What makes for a good equity partner?

Pavlo Phitides’ insight into what to look for in an equity partner:

  1. An ongoing contribution in one or, ideally, all of the following: funding, skills, resources and relationships.
  2. Someone who buys into and supports your vision. While you will be answerable to them to some extent, their involvement shouldn’t quell or interfere with your passion. It is this, after all, that drives the entrepreneur’s tenacity and allows them to stick with it when the going gets tough.
  3. Patience. Nothing ever goes according to plan and it may well take longer than expected for an investor to see returns from an entrepreneurial enterprise.

Advice on equity contracts

If you can’t afford a lawyer to put together your equity contract (and many businesses can’t) Phitides recommends you put together a deal sheet.

“This should include who gets what percentage for what contribution, what each person needs to do in the business and what areas they are responsible for, and what the consequences are of not doing these things,” he says.

Attracting Investors

Want Funding? Founder Says You Must Learn To Speak The Language

Darlene Menzies, founder of and the successful recipient of multiple rounds of funding unpacks what she wished she knew the first time she pitched her business to investors.

Darlene Menzies




I clearly remember my first large pitching opportunity over six years ago. It was an evening cocktail event organised by one of the legendary pioneers of South Africa’s venture capital (VC) community, Brett Commaille. It took place on or near the top floor of the Reserve Bank building in Cape Town. One of the reasons it’s so vividly etched in my memory is that I had to climb more than 30 flights of stairs to get to it because as a chronic claustrophobe I don’t do lifts.

After reaching the right floor and catching my breath I stepped into a room full of 30 or so high net worth individuals — my introduction into the new world of Angel and Venture Capital investors.

Looking back, I wasn’t as nervous as you might expect, partially, I thought, because I had prepared well and I whole-heartedly believed in the product I was pitching. But in hindsight, I realise it was mostly because I was wonderfully naïve. There are some benefits to being a greenhorn.

The pitch itself went well, I had been briefed to keep it simple and short. I described the solution we had developed, the problem it was addressing and what the size of the potential market was. I spoke briefly about the competitors and what our differentiators were, what the business model was and shared our go-to-market plan.

I covered the size and pedigree of our team, as well as my skills and experience as the founder (aka the jockey) and ended with details on how much money we were looking for and what we would use it for. I was relieved when it was over and felt confident about my delivery.

Related: 6 Money Management Tips For First-Time Entrepreneurs

A bunch of hands shot up, which was positive. I felt encouraged; the hard part was behind me. Or so I thought. My nightmare began when I took the first question. “Great pitch, I love what you guys are doing. Please can you tell me a bit more about the traction you are getting, what your current burn rate is and how much runway you have.” My heart sank and I felt my cheeks start getting hot.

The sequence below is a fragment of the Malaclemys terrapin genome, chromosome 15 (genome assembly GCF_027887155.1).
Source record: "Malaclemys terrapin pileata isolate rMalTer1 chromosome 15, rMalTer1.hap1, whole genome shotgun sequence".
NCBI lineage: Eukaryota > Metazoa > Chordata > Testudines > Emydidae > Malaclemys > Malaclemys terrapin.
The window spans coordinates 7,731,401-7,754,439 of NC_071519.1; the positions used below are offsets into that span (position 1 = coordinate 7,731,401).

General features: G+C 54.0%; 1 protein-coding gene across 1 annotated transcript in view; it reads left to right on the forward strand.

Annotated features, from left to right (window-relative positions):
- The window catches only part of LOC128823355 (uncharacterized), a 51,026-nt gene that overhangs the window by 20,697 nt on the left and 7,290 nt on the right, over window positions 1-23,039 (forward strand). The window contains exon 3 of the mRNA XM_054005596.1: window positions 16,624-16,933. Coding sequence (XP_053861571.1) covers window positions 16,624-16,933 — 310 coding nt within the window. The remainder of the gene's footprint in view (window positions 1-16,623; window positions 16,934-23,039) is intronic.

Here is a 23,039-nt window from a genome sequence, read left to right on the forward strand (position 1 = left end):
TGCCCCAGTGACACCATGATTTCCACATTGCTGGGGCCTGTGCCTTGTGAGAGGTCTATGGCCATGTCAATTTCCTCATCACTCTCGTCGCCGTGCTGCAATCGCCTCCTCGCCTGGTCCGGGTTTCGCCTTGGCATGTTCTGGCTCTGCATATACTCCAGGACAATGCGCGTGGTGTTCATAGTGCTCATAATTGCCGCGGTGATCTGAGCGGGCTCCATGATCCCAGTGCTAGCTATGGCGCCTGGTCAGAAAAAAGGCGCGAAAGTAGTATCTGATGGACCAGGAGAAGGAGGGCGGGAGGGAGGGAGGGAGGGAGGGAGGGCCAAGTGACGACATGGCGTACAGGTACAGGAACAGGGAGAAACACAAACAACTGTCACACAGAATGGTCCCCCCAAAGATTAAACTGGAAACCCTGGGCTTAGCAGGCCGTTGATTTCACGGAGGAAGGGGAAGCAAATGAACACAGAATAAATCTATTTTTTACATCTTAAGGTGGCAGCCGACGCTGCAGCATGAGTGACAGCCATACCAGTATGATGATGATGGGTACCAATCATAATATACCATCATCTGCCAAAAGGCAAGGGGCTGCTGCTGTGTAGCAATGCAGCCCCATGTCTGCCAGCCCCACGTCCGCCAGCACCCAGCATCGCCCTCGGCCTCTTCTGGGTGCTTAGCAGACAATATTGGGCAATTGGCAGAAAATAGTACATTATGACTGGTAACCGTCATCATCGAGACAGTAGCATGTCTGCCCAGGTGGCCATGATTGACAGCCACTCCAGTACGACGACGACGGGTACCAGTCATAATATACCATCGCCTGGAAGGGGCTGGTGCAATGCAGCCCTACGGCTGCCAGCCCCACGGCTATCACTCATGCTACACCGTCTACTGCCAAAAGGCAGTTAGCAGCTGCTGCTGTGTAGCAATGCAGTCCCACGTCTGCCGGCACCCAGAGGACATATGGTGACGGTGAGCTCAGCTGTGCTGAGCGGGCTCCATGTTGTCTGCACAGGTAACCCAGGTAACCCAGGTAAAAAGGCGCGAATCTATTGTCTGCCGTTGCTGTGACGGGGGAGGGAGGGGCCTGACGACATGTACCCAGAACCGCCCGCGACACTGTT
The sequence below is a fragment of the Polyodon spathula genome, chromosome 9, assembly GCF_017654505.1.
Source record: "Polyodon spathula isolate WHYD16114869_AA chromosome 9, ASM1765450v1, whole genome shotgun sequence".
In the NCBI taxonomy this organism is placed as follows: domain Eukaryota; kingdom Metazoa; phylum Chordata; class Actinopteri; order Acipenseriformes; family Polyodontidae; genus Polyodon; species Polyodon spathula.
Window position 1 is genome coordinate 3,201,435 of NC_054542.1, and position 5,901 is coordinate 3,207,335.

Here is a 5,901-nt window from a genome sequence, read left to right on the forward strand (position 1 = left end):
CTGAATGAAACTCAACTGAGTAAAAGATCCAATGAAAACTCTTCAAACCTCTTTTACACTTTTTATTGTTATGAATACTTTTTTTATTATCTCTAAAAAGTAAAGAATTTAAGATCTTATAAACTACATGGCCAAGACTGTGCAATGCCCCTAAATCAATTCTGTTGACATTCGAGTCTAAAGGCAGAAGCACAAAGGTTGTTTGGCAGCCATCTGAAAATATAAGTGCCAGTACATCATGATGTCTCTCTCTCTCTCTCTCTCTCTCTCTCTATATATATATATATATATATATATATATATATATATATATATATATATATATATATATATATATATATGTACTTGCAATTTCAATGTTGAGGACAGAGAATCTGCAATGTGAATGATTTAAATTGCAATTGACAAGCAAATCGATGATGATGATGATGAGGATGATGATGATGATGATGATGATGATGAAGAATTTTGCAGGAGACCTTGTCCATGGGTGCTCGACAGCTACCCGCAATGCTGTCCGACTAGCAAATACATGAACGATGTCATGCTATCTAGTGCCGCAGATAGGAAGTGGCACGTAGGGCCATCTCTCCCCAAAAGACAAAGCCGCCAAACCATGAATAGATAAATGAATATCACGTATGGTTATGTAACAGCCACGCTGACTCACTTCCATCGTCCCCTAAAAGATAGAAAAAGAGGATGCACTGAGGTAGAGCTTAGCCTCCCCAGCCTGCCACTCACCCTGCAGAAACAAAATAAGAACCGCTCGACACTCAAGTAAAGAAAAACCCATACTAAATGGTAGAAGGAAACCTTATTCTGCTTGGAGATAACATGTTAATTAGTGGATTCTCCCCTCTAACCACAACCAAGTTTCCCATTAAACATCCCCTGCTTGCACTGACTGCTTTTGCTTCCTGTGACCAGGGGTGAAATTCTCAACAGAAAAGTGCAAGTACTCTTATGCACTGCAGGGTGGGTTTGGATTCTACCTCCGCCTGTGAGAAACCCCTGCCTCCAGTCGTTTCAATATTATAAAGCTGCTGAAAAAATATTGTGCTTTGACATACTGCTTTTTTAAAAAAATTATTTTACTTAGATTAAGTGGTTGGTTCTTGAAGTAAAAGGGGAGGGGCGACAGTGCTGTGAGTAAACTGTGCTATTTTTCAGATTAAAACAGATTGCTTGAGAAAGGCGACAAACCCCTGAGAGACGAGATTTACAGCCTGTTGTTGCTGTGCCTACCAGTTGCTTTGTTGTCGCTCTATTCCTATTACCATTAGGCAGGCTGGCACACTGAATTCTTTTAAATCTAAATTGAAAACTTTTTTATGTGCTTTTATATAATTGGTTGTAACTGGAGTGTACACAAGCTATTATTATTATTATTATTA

I didn’t have the foggiest idea what he was talking about. I could tell he wasn’t intentionally trying to embarrass me, but nonetheless his VC jargon made his questions sound like enquiries about cars and airplanes or something mechanical rather than anything I was working on. I put on a brave face and asked him if he would mind explaining to me what it was he wanted to know so that I could try and answer him. That was the start of a steep learning curve as I began to navigate the world of early stage capital raising.

Six years on, the South African start-up and venture capital community has matured and grown dramatically and there are many more entrepreneur events, training opportunities, start-up competitions and pitching coaching sessions, which has resulted in some of the lingo becoming more commonplace — even so, raising venture capital still largely remains a very foreign and intimidating world for novice entrants. Back then I wished I’d had access to a practical VC-made-easy glossary and step-by-step manual as a beginner’s guide. I’ve been threatening to write one ever since.

Terms you should know when looking for funding

After surviving my harrowing Q&A baptism of fire, I starting working my way through the world of term sheets and deal negotiating and came across many more acronyms and VC-specific terminology that I had to learn to interpret and understand. Below are just a few of the terms I would love to have known about and understood before my climb up those Reserve Bank building steps. There are many others.

Deck (or pitch deck) refers to the short presentation you will give to the investors. Guy Kawasaki, a well-known American investor, recommends his 10/20/30 rule as an easy guide for your deck. He says make sure your presentation consists of ten slides, take no more than twenty minutes to get through them and use a font that is no smaller than 30 points per slide.